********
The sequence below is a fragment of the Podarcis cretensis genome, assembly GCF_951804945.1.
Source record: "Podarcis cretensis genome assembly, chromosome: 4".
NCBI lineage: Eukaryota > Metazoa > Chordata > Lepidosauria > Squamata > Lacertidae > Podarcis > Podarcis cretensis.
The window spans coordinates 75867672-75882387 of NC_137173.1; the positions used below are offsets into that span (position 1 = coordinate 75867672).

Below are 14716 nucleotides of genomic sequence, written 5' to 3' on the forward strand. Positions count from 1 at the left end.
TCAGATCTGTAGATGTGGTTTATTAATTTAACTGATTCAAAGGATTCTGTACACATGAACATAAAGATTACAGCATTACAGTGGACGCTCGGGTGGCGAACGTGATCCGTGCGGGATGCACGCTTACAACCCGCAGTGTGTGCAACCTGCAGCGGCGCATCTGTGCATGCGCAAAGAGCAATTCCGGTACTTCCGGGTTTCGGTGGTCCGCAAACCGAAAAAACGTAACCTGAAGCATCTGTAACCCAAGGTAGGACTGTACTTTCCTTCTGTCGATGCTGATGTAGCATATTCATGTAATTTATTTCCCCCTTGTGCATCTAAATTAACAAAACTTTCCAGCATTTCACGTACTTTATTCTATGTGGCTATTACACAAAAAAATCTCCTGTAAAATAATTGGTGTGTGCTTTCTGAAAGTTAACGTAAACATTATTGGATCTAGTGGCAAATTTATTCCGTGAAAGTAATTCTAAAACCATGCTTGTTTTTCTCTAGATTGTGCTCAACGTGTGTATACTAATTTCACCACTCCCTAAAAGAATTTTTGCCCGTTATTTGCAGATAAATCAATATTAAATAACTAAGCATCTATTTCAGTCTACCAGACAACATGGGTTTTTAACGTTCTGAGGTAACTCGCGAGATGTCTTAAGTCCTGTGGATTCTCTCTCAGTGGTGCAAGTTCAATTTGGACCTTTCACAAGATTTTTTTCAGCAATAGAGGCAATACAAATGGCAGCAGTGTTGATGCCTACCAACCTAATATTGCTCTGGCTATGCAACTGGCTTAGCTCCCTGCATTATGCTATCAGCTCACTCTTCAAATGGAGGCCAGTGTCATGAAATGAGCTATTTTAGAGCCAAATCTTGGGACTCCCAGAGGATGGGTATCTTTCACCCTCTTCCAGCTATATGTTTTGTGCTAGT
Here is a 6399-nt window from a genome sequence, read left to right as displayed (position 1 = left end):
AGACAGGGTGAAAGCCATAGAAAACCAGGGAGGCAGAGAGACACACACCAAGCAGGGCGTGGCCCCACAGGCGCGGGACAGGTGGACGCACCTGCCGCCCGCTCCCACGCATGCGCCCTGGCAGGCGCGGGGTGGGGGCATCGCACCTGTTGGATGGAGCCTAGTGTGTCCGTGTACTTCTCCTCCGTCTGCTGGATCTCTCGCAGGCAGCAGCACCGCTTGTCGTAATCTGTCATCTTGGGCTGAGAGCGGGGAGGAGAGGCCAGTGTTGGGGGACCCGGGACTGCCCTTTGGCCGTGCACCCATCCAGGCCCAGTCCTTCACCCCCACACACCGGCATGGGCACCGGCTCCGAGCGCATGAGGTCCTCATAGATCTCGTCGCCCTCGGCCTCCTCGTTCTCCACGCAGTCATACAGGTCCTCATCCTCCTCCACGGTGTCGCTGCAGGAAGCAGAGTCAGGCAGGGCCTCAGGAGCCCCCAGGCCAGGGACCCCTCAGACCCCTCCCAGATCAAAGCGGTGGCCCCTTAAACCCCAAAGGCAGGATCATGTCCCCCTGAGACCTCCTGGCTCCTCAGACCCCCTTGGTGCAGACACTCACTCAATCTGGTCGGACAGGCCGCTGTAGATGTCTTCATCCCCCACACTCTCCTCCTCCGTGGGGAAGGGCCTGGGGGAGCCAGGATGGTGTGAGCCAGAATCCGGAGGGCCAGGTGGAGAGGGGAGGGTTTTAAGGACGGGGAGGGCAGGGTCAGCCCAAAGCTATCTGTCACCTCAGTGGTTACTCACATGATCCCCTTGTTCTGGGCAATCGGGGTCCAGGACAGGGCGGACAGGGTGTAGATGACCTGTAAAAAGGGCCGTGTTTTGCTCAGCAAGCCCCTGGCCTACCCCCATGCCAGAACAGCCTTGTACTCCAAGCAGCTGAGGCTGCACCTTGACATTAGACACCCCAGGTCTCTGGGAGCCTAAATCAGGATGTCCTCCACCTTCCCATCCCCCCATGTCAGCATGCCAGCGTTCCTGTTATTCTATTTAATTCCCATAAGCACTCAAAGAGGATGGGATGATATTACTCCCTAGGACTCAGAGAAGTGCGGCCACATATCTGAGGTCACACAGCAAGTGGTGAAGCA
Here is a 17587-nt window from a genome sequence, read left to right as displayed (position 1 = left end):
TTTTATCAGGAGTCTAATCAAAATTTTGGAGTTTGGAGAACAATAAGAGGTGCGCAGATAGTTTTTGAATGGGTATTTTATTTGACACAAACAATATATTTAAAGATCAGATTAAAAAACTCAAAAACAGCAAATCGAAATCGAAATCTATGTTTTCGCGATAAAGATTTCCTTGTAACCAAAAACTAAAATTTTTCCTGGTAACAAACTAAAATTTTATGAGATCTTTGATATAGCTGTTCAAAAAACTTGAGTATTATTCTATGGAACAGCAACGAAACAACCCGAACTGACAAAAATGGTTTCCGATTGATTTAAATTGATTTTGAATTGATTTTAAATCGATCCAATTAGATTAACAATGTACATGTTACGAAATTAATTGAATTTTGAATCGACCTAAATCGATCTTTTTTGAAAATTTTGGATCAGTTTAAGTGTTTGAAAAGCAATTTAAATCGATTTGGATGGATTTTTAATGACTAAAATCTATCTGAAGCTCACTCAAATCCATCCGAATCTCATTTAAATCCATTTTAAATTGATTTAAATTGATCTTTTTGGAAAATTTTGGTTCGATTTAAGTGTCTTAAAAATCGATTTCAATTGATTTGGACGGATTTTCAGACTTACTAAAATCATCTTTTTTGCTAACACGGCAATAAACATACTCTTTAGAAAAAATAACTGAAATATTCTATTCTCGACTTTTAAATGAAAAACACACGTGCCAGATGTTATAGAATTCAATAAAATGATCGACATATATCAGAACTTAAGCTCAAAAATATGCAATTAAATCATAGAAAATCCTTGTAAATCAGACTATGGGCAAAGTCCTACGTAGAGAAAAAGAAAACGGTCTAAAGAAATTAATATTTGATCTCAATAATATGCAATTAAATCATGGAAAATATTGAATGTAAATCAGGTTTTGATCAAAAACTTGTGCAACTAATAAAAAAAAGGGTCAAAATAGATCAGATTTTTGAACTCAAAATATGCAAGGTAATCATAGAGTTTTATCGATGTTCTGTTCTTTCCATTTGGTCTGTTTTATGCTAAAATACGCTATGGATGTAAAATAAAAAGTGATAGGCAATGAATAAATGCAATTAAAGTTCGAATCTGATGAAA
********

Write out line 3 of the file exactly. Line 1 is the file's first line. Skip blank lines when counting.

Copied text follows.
NCBI lineage: Eukaryota > Metazoa > Chordata > Lepidosauria > Squamata > Lacertidae > Podarcis > Podarcis cretensis.